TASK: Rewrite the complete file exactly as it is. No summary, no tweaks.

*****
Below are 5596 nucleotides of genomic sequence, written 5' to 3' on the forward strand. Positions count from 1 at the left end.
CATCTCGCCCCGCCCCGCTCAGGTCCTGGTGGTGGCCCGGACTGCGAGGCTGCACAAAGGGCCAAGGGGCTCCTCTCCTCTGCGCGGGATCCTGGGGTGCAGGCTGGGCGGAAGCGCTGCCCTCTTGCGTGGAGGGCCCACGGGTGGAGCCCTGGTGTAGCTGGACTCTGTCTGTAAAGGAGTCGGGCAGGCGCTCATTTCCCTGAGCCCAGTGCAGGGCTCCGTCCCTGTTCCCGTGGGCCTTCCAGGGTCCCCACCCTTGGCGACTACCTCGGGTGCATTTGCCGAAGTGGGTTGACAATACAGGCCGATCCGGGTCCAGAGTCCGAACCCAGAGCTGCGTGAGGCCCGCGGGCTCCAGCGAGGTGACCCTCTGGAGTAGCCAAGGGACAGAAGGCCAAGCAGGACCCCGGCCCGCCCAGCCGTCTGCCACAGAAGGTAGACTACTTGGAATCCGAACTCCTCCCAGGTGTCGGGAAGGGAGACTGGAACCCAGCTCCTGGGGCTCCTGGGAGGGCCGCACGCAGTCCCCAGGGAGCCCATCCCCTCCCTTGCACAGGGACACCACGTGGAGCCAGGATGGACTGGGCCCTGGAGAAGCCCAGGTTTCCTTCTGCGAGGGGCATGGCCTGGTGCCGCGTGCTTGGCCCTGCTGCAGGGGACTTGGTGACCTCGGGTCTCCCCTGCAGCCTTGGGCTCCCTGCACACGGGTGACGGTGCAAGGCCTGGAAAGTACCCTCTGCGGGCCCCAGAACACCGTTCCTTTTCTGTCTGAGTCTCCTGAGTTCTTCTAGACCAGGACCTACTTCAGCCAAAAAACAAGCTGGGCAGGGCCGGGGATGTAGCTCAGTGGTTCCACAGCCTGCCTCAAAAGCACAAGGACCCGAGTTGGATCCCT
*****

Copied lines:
Below are 5596 nucleotides of genomic sequence, written 5' to 3' on the forward strand. Positions count from 1 at the left end.
CATCTCGCCCCGCCCCGCTCAGGTCCTGGTGGTGGCCCGGACTGCGAGGCTGCACAAAGGGCCAAGGGGCTCCTCTCCTCTGCGCGGGATCCTGGGGTGCAGGCTGGGCGGAAGCGCTGCCCTCTTGCGTGGAGGGCCCACGGGTGGAGCCCTGGTGTAGCTGGACTCTGTCTGTAAAGGAGTCGGGCAGGCGCTCATTTCCCTGAGCCCAGTGCAGGGCTCCGTCCCTGTTCCCGTGGGCCTTCCAGGGTCCCCACCCTTGGCGACTACCTCGGGTGCATTTGCCGAAGTGGGTTGACAATACAGGCCGATCCGGGTCCAGAGTCCGAACCCAGAGCTGCGTGAGGCCCGCGGGCTCCAGCGAGGTGACCCTCTGGAGTAGCCAAGGGACAGAAGGCCAAGCAGGACCCCGGCCCGCCCAGCCGTCTGCCACAGAAGGTAGACTACTTGGAATCCGAACTCCTCCCAGGTGTCGGGAAGGGAGACTGGAACCCAGCTCCTGGGGCTCCTGGGAGGGCCGCACGCAGTCCCCAGGGAGCCCATCCCCTCCCTTGCACAGGGACACCACGTGGAGCCAGGATGGACTGGGCCCTGGAGAAGCCCAGGTTTCCTTCTGCGAGGGGCATGGCCTGGTGCCGCGTGCTTGGCCCTGCTGCAGGGGACTTGGTGACCTCGGGTCTCCCCTGCAGCCTTGGGCTCCCTGCACACGGGTGACGGTGCAAGGCCTGGAAAGTACCCTCTGCGGGCCCCAGAACACCGTTCCTTTTCTGTCTGAGTCTCCTGAGTTCTTCTAGACCAGGACCTACTTCAGCCAAAAAACAAGCTGGGCAGGGCCGGGGATGTAGCTCAGTGGTTCCACAGCCTGCCTCAAAAGCACAAGGACCCGAGTTGGATCCCT